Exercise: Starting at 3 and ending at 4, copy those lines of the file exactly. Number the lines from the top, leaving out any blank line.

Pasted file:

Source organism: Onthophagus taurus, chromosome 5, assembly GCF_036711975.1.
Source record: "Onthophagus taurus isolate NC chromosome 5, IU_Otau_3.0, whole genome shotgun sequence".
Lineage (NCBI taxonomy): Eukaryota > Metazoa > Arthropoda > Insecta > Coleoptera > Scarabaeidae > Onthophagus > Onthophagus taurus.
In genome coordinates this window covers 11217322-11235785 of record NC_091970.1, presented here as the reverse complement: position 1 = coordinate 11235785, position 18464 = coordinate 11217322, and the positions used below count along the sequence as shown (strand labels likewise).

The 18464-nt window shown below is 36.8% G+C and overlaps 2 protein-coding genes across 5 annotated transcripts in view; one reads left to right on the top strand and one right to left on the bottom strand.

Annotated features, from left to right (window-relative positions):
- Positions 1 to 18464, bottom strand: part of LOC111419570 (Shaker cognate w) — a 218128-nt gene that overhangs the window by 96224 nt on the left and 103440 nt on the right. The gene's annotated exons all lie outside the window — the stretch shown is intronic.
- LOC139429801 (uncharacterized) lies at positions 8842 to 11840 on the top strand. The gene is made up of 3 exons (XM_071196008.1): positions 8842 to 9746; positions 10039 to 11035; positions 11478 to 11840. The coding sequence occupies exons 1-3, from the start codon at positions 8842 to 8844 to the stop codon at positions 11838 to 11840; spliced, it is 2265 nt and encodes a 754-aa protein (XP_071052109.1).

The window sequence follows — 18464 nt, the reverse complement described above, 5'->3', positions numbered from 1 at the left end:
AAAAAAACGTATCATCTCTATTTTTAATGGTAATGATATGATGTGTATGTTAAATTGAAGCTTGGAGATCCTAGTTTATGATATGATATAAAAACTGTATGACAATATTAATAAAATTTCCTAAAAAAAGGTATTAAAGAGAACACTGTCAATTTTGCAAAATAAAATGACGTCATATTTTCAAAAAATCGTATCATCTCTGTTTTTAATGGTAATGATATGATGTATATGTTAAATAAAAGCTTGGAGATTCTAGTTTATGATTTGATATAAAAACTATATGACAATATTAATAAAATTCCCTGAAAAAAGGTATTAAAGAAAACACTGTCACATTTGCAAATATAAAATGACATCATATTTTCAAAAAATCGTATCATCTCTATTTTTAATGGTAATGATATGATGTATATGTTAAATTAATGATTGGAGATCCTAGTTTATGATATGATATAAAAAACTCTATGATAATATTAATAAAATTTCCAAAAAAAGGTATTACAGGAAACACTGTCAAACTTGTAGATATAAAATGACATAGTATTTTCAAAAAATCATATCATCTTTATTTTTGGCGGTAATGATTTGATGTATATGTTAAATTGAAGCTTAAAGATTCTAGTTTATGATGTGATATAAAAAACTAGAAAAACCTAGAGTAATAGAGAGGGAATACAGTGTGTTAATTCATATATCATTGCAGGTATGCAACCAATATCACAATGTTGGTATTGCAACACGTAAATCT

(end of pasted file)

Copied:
Lineage (NCBI taxonomy): Eukaryota > Metazoa > Arthropoda > Insecta > Coleoptera > Scarabaeidae > Onthophagus > Onthophagus taurus.
In genome coordinates this window covers 11217322-11235785 of record NC_091970.1, presented here as the reverse complement: position 1 = coordinate 11235785, position 18464 = coordinate 11217322, and the positions used below count along the sequence as shown (strand labels likewise).